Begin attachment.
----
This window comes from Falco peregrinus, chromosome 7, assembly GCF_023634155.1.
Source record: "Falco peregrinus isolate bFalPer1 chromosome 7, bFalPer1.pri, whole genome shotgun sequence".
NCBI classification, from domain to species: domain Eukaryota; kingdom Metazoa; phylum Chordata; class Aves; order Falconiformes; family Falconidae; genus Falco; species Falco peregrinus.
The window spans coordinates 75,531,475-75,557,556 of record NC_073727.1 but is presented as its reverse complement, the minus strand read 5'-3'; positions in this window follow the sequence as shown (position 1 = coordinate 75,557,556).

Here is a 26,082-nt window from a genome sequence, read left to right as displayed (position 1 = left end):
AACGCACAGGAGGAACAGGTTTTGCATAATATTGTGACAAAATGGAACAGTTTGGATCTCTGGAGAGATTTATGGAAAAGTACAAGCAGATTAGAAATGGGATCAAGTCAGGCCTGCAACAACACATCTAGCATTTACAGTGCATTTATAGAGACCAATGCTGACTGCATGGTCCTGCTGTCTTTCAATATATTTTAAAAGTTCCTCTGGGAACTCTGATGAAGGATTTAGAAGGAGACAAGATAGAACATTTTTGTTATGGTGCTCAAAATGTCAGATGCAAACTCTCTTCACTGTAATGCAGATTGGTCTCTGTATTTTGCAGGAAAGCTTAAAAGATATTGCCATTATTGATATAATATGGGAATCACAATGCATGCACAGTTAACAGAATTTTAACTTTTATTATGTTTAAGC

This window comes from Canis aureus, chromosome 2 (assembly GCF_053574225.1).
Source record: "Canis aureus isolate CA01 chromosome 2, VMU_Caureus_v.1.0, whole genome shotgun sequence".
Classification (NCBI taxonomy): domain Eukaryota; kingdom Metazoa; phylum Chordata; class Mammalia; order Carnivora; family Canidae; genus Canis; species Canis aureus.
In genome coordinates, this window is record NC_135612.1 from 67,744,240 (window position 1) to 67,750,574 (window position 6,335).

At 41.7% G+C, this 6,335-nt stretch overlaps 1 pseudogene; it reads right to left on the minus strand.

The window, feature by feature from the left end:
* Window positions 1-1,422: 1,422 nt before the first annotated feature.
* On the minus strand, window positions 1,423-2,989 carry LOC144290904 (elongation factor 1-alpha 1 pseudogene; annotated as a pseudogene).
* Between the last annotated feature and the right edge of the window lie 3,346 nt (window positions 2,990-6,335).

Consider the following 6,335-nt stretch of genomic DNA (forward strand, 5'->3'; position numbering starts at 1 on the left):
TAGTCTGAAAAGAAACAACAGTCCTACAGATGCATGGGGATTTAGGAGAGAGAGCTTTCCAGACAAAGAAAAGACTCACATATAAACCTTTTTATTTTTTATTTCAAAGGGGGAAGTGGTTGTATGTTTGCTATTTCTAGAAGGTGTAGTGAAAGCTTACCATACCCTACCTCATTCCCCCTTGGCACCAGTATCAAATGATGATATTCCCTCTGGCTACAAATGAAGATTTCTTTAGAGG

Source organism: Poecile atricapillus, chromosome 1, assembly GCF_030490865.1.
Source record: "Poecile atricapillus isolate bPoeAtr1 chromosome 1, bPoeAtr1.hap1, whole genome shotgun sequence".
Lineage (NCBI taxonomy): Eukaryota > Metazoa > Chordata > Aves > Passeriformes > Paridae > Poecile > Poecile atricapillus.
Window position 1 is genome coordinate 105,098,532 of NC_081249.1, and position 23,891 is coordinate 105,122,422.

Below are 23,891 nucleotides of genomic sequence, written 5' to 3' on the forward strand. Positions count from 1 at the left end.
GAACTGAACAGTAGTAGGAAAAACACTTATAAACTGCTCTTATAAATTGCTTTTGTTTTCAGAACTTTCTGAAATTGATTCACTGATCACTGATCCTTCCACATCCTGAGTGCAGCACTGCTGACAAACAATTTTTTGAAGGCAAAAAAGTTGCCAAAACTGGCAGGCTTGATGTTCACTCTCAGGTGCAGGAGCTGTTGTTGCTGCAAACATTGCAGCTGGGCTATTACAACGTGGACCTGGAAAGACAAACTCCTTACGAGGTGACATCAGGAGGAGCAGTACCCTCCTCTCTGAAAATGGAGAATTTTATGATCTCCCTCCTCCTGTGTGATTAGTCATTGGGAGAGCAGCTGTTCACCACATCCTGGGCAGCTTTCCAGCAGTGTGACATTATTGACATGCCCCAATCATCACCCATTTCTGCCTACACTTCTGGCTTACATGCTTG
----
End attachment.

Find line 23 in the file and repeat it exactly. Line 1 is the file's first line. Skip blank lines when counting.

GAACTGAACAGTAGTAGGAAAAACACTTATAAACTGCTCTTATAAATTGCTTTTGTTTTCAGAACTTTCTGAAATTGATTCACTGATCACTGATCCTTCCACATCCTGAGTGCAGCACTGCTGACAAACAATTTTTTGAAGGCAAAAAAGTTGCCAAAACTGGCAGGCTTGATGTTCACTCTCAGGTGCAGGAGCTGTTGTTGCTGCAAACATTGCAGCTGGGCTATTACAACGTGGACCTGGAAAGACAAACTCCTTACGAGGTGACATCAGGAGGAGCAGTACCCTCCTCTCTGAAAATGGAGAATTTTATGATCTCCCTCCTCCTGTGTGATTAGTCATTGGGAGAGCAGCTGTTCACCACATCCTGGGCAGCTTTCCAGCAGTGTGACATTATTGACATGCCCCAATCATCACCCATTTCTGCCTACACTTCTGGCTTACATGCTTG